Particularly impressive are the short commentaries on Orwell’s writings dotted about the biog. Take, for instance, the six pages devoted to Nineteen Eighty-Four (pp 385-390). He begins by identifying the literary influences: Zamyatin, Trotsky, Jack London, Belloc, Poe and M. R. James. Orwell’s horror at the Inquisition, his experience of terror in Spain and of the propaganda operation at the BBC, of wretched wartime London and the mysteries of junk shops are all there.

The conundrum 2 + 2 = 5 was taken from Eugene Lyons writing about the Soviet Five Year Plan (it also crops up in Tristram Shandy). His fascination with the Chestertonian paradox is there in the form of ‘Doublethink’. … as is his identification with Protestant martyrs, his penchant for nursery rhymes, his fascination with fiction factories (offering formulae for novel writing) and the paranoia that led him to arm himself against possible assassination (p. 385).

Bowker next moves on to explore the religious sub-text. Many of the names of the characters in the novel are those of persecuted religious and political dissidents: ‘Rutherford, Scottish dissident condemned to be burned, saved himself by confessing under torture; Jones, Chartist leader, persecuted and imprisoned for sedition; Tillotson, seventeenth-century preacher against popery; Wither and Ogilvy, Civil War turncoats’ (p. 386).


Gordon Bowker’s portrait on his agent, David Higham’s website

The strange relationship with his earlier novel, Keep the Aspidistra Flying, is next explored. Gordon Comstock is in advertising, sickened by the fact that he is paid to mislead and swindle the public; Winston Smith is in the business of misleading and swindling through deliberate falsification. Keep the Aspidistra Flying attacks the money-god, Nineteen Eighty-Four attacks the power-god’ (p. 388). Bowker’s interpretation of Julia, Smith’s promiscuous lover, is also pleasantly controversial, raising the possibility that she was actually luring Smith into a honeytrap:

Julia seems to be a secret hater of the Party and Big Brother, seems to be a candidate for the dissident Brotherhood, seems to go off to be tortured after her arrest and finally seems to have been purged of her thought-crime. But in the world of the book she could, like O’Brien and Charrington [the owner of the junk shop where the lovers conduct their secret affair], also be a dissembler leading Winston straight into the arms of the Thought Police (ibid).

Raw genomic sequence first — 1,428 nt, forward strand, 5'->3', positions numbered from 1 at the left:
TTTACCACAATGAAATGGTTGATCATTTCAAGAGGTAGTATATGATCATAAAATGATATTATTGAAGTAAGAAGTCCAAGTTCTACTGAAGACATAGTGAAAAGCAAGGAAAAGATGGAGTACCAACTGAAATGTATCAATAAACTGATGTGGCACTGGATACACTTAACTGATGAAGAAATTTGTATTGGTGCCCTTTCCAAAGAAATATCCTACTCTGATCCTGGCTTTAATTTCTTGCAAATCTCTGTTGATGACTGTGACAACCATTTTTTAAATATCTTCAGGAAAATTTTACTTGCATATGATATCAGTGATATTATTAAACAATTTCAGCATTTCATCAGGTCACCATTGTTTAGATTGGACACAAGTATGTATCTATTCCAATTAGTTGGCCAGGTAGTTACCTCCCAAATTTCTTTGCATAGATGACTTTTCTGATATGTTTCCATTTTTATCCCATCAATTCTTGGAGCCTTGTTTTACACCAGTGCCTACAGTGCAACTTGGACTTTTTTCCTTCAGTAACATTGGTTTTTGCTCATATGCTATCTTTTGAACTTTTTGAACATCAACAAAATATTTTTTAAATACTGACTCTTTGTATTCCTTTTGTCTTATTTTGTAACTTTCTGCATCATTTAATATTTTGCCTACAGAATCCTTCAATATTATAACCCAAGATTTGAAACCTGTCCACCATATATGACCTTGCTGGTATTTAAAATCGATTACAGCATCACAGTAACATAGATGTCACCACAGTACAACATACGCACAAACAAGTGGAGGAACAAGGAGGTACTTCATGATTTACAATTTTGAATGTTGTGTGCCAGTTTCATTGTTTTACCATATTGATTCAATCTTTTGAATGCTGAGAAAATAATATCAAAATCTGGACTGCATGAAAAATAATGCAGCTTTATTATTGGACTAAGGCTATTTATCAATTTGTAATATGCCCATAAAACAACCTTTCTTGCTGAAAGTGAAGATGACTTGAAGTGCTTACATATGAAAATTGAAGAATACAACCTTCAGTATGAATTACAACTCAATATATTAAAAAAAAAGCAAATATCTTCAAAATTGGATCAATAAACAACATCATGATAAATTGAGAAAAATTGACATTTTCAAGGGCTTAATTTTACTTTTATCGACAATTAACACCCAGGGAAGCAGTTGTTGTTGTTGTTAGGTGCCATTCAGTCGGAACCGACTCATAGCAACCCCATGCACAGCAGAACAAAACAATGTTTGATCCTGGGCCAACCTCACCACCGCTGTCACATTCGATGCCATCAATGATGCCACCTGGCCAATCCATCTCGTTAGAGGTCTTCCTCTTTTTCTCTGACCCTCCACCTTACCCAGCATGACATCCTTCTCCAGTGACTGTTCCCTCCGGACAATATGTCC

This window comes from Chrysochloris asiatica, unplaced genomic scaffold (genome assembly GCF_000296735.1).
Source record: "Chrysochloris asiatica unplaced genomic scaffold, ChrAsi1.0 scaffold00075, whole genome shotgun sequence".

Bowker sums up astutely: ‘On Airstrip One truth rests on ever-shifting sands, only pain and Room 101 are real. Such a reading gives the book a strangely modern character, making it a novel about the slippery, unstable nature of meaning’ (ibid).

Such a section is so typical of this wonderful biography: it’s incisive, original, elegantly written conveying – concisely – a vast knowledge of Orwell and the many influences on his personality and writings. And every time I re-read the biography it never ceases to give me such enormous pleasure. Thank you, Gordon.

  • Gordon Bowker wrote a number of other literary biographies: Pursued by Furies: A Life of Malcolm Lowry (1994) (New York Times Bestseller and Notable Book of the Year); and Through the Dark Labyrinth: A Biography of Lawrence Durrell (1996). His biography of James Joyce, published in May 2011 in time for Bloomsday, was longlisted for the Carnegie Medal for Literary Excellence, was the runner-up in 2013 for the American PEN/Jacqueline Bograd Weld Award for Biography and was shortlisted for the PEN Center USA West Literary Award. After reading English, Sociology and Philosophy at Nottingham and London Universities, he worked as a lecturer and wrote dramas and documentaries for radio and television. He contributed pieces to a wide variety of magazines and newspapers including London MagazinePlays and Players, the Listener, Sunday TimesTimes Literary Supplement, and The New York Times. He reported on the rise of the Polish trade union Solidarity for the Illustrated London News.


Richard Lance Keeble is Chair of the Orwell Society.


Uploaded January 26th 2019